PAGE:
|A kefir grain, yesterday|
Kefir contains several major strains of friendly bacteria not commonly found in yogurt, Lactobacillus Caucasus, Leuconostoc, Acetobacter species, and Streptococcus species.
It also contains beneficial yeasts, such as Saccharomyces kefir and Torula kefir, which dominate, control and eliminate destructive pathogenic yeasts in the body. They do so by penetrating the mucosal lining where unhealthy yeast and bacteria reside, forming a virtual SWAT team that housecleans and strengthens the intestines. Hence, the body becomes more efficient in resisting such pathogens as E. coli and intestinal parasites.
Kefir’s active yeast and bacteria provide more nutritive value than yogurt by helping digest the foods that you eat and by keeping the colon environment clean and healthy. Because the curd size of kefir is smaller than yogurt, it is also easier to digest, which makes it a particularly excellent, nutritious food for babies, the elderly and people experiencing chronic fatigue and digestive disorders.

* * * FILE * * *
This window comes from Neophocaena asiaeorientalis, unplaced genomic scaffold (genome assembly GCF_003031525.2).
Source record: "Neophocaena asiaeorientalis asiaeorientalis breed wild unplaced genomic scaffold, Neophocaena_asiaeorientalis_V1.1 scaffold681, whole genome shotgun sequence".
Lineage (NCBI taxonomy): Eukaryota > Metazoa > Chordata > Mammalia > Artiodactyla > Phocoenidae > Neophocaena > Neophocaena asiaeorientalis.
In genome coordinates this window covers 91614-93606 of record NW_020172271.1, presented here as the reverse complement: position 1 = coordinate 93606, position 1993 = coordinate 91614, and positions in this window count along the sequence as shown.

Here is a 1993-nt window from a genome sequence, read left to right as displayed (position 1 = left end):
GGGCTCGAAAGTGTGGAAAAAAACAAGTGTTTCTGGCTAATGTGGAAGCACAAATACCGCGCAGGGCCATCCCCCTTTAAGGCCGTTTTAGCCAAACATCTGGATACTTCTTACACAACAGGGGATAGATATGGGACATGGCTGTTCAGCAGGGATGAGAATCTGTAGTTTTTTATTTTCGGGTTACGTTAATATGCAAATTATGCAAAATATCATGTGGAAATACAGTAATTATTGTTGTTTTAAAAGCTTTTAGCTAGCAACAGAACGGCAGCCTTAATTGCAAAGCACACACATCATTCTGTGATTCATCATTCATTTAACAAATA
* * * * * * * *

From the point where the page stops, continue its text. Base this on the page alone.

I couldn't wait so I sat in the park on the way home and chugged one of them. It might have been the "20% off" sticker on the tub, but as soon as I got back to the office it was pants down and a case of chutney-bot.
So what does the Japanese say?
"Kefir yoghurt contains live yeast so expels gas. Not to worry though, because this container is capped off with a strong aluminium seal. Take care when opening because little bits might spit out."
Kinds of gut friendly bacteria in kefir is written in this post about probiotics.
Nothing important written there then.